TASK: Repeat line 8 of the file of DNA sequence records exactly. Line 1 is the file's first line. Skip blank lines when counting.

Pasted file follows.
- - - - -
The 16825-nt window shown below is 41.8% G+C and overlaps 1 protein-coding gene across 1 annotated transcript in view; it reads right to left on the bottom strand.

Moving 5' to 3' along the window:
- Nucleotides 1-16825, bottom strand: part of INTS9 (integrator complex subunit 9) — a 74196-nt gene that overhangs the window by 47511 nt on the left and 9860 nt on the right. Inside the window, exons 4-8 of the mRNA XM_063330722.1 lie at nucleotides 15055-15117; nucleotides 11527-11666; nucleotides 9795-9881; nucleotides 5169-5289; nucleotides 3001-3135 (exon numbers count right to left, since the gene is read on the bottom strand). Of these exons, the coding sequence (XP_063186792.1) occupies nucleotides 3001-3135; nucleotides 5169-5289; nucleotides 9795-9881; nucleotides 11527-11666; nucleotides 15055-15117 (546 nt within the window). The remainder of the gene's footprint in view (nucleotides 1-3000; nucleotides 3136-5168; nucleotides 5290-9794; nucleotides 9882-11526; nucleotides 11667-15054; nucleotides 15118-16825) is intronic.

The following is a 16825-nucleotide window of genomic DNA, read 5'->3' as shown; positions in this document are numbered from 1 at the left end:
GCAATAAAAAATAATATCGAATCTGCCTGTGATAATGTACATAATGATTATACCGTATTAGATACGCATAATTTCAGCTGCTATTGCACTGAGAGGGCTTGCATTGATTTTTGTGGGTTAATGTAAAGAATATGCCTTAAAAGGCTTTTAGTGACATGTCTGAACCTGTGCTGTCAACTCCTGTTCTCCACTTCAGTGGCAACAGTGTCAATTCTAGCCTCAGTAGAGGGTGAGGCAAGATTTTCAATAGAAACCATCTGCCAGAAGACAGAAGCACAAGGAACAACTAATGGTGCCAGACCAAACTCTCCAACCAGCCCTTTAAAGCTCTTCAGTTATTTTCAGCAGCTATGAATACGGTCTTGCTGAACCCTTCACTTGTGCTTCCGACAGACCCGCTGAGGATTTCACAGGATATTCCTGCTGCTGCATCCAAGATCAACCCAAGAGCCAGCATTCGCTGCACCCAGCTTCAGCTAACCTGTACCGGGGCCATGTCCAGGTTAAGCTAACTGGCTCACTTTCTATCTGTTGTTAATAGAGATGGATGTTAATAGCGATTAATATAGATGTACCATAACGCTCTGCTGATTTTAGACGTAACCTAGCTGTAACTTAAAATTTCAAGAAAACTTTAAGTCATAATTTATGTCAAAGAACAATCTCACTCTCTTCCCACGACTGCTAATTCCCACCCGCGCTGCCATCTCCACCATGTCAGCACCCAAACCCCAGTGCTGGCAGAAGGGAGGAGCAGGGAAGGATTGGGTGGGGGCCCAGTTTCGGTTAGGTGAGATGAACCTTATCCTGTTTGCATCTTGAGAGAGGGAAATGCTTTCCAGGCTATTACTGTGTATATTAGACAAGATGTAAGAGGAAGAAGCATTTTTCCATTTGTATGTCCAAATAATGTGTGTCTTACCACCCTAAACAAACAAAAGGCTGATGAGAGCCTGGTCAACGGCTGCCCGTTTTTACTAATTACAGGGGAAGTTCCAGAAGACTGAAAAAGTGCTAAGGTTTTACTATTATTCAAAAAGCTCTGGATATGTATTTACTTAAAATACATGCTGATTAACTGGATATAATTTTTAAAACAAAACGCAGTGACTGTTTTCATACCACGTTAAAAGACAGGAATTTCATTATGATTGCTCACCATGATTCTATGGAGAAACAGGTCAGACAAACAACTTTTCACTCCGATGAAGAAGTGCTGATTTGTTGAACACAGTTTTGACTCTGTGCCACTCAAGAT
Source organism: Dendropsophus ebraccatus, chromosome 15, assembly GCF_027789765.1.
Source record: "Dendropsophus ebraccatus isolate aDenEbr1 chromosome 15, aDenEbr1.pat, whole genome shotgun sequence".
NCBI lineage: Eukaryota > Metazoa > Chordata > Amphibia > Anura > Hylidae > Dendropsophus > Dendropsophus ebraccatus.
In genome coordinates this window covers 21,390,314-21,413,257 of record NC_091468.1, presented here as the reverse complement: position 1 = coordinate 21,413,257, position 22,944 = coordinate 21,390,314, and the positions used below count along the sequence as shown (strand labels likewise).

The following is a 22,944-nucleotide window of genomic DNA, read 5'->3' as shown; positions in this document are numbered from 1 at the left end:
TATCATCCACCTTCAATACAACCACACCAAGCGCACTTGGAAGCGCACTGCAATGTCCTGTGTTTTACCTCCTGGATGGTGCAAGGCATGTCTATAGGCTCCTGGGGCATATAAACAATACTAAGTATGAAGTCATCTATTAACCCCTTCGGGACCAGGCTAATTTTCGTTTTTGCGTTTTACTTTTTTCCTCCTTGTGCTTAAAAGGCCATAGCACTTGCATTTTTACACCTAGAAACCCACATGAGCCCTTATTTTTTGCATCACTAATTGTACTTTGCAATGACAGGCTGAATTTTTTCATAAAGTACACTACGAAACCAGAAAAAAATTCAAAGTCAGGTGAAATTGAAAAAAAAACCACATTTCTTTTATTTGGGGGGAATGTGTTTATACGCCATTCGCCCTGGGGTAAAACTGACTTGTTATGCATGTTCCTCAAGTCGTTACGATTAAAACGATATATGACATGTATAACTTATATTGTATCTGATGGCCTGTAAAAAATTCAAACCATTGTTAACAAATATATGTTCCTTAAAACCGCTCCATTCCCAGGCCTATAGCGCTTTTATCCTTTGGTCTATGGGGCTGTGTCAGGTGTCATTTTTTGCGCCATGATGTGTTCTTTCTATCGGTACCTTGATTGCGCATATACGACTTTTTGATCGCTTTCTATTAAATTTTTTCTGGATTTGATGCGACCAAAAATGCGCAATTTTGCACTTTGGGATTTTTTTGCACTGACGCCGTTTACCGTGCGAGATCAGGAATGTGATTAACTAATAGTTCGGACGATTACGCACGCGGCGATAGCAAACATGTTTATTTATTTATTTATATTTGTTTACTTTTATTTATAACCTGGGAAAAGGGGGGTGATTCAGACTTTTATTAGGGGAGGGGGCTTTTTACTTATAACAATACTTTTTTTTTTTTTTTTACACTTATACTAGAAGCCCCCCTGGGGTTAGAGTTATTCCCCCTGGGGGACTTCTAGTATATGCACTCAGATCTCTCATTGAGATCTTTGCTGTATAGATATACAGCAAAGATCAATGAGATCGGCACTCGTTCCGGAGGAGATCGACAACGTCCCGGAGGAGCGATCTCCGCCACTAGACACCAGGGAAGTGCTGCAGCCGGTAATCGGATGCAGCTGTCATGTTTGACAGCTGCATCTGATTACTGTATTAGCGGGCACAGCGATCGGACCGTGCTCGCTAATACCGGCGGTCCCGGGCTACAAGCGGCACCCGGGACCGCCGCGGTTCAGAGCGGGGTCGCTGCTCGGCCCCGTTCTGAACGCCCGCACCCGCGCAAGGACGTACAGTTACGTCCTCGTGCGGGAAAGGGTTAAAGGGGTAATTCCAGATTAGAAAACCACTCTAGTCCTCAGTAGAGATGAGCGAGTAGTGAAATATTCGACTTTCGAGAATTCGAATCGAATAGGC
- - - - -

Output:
NCBI lineage: Eukaryota > Metazoa > Chordata > Amphibia > Anura > Hylidae > Dendropsophus > Dendropsophus ebraccatus.